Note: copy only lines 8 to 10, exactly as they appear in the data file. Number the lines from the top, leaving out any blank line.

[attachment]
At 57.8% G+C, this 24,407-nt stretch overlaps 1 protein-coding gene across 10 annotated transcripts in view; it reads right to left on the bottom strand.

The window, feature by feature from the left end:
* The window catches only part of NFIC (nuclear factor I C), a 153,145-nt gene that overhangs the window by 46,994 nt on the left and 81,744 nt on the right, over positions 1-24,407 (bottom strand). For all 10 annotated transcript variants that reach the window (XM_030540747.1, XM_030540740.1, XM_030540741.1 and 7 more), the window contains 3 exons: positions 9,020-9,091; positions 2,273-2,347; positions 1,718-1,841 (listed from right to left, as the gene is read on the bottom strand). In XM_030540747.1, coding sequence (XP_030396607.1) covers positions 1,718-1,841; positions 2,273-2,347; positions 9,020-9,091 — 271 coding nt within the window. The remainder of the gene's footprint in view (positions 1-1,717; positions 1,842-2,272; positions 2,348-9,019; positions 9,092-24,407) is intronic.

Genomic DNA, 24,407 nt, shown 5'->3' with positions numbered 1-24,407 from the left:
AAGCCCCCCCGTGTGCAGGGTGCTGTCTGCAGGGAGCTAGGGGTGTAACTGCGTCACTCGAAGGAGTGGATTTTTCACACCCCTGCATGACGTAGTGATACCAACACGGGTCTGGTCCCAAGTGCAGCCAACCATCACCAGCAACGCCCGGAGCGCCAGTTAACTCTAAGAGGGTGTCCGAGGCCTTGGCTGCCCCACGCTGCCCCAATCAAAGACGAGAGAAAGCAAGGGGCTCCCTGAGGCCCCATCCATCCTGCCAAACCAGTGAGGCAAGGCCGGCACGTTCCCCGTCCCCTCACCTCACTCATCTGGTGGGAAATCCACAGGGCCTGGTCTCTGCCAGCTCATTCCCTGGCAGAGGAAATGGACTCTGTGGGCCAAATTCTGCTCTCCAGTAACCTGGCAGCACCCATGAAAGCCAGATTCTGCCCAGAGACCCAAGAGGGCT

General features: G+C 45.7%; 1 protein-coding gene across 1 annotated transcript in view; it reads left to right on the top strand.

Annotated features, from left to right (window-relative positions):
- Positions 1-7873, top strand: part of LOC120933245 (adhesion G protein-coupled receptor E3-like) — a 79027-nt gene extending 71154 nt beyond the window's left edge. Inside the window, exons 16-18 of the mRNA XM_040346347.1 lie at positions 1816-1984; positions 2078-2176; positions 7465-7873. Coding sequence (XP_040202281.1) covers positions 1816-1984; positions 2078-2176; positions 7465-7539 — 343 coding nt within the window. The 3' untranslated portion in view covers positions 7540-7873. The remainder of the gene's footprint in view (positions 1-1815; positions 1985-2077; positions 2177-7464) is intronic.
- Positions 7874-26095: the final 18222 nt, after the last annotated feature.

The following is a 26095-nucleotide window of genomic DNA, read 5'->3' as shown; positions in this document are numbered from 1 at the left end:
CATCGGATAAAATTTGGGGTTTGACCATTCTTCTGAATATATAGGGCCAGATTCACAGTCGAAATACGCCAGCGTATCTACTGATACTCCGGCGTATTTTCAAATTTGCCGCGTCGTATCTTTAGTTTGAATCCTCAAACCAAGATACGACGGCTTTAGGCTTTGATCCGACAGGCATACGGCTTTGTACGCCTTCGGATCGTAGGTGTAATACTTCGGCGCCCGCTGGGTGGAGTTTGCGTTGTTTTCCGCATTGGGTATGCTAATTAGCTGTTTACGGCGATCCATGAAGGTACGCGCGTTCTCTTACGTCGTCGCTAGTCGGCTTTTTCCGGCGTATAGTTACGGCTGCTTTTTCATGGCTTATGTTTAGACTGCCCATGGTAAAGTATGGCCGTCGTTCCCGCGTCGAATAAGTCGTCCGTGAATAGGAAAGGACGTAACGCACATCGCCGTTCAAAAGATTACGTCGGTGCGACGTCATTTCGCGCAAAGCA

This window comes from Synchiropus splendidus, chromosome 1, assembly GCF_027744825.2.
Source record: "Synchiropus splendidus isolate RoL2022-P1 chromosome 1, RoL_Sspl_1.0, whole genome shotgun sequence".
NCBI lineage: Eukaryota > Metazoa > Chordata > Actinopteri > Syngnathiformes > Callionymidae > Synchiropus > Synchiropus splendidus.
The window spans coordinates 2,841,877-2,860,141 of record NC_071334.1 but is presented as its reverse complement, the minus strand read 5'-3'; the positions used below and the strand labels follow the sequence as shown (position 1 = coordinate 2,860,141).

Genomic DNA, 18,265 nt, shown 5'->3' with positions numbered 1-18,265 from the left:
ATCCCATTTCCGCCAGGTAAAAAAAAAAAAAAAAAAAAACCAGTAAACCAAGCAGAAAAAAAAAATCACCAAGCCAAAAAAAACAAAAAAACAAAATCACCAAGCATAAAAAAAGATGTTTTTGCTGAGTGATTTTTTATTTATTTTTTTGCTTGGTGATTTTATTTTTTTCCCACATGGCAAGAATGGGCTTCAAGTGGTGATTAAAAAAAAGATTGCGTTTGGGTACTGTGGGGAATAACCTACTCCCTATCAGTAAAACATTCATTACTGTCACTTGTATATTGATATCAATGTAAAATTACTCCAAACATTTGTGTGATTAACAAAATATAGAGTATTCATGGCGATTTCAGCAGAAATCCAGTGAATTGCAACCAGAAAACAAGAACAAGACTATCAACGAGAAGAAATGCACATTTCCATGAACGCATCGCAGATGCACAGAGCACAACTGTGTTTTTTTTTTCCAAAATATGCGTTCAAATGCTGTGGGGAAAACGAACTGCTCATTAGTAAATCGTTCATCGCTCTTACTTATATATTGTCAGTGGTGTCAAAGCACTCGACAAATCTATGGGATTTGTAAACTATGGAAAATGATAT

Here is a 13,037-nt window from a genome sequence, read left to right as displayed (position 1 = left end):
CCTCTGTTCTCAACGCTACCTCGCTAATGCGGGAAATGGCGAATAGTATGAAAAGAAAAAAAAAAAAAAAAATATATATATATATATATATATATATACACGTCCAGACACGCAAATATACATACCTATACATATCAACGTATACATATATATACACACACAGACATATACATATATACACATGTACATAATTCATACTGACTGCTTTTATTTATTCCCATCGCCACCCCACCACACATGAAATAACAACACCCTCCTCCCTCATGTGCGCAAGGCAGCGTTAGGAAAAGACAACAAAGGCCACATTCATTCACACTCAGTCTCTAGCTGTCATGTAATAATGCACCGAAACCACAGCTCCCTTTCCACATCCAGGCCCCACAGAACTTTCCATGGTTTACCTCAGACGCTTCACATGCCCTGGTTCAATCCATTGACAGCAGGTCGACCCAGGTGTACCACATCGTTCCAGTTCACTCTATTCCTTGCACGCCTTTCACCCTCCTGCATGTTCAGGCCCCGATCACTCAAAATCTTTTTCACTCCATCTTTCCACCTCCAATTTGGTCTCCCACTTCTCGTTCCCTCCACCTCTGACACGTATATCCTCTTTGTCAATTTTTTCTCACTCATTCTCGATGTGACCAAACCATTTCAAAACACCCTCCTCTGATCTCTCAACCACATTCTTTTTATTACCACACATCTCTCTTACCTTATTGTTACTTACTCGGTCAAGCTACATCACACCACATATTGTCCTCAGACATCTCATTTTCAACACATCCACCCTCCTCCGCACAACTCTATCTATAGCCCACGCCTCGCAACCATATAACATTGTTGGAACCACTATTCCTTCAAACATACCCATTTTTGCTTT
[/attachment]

- Positions 1-7873, top strand: part of LOC120933245 (adhesion G protein-coupled receptor E3-like) — a 79027-nt gene extending 71154 nt beyond the window's left edge. Inside the window, exons 16-18 of the mRNA XM_040346347.1 lie at positions 1816-1984; positions 2078-2176; positions 7465-7873. Coding sequence (XP_040202281.1) covers positions 1816-1984; positions 2078-2176; positions 7465-7539 — 343 coding nt within the window. The 3' untranslated portion in view covers positions 7540-7873. The remainder of the gene's footprint in view (positions 1-1815; positions 1985-2077; positions 2177-7464) is intronic.
- Positions 7874-26095: the final 18222 nt, after the last annotated feature.

The following is a 26095-nucleotide window of genomic DNA, read 5'->3' as shown; positions in this document are numbered from 1 at the left end: